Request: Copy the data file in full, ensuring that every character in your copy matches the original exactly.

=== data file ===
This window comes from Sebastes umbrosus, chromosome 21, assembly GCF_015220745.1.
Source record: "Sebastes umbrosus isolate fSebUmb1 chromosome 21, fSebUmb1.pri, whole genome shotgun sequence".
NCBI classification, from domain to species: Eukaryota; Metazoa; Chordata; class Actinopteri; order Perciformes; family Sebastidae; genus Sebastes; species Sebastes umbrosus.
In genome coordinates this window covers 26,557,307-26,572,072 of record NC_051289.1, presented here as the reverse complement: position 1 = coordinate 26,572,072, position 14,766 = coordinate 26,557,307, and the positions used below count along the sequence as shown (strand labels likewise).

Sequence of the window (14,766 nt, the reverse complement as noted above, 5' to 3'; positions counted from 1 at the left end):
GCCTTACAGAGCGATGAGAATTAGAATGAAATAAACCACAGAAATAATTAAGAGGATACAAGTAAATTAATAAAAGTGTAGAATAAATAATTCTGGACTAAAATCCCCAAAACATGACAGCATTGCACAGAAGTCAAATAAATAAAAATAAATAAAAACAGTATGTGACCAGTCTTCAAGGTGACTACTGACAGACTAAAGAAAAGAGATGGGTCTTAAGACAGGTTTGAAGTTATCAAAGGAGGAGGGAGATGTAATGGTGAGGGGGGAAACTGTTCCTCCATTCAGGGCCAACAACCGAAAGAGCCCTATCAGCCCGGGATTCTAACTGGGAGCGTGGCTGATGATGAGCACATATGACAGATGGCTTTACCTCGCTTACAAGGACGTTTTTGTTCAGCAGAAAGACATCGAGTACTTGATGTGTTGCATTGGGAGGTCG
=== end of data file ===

This window comes from Sebastes umbrosus, chromosome 21, assembly GCF_015220745.1.
Source record: "Sebastes umbrosus isolate fSebUmb1 chromosome 21, fSebUmb1.pri, whole genome shotgun sequence".
NCBI classification, from domain to species: Eukaryota; Metazoa; Chordata; class Actinopteri; order Perciformes; family Sebastidae; genus Sebastes; species Sebastes umbrosus.
In genome coordinates this window covers 26,557,307-26,572,072 of record NC_051289.1, presented here as the reverse complement: position 1 = coordinate 26,572,072, position 14,766 = coordinate 26,557,307, and the positions used below count along the sequence as shown (strand labels likewise).

Sequence of the window (14,766 nt, the reverse complement as noted above, 5' to 3'; positions counted from 1 at the left end):
GCCTTACAGAGCGATGAGAATTAGAATGAAATAAACCACAGAAATAATTAAGAGGATACAAGTAAATTAATAAAAGTGTAGAATAAATAATTCTGGACTAAAATCCCCAAAACATGACAGCATTGCACAGAAGTCAAATAAATAAAAATAAATAAAAACAGTATGTGACCAGTCTTCAAGGTGACTACTGACAGACTAAAGAAAAGAGATGGGTCTTAAGACAGGTTTGAAGTTATCAAAGGAGGAGGGAGATGTAATGGTGAGGGGGGAAACTGTTCCTCCATTCAGGGCCAACAACCGAAAGAGCCCTATCAGCCCGGGATTCTAACTGGGAGCGTGGCTGATGATGAGCACATATGACAGATGGCTTTACCTCGCTTACAAGGACGTTTTTGTTCAGCAGAAAGACATCGAGTACTTGATGTGTTGCATTGGGAGGTCG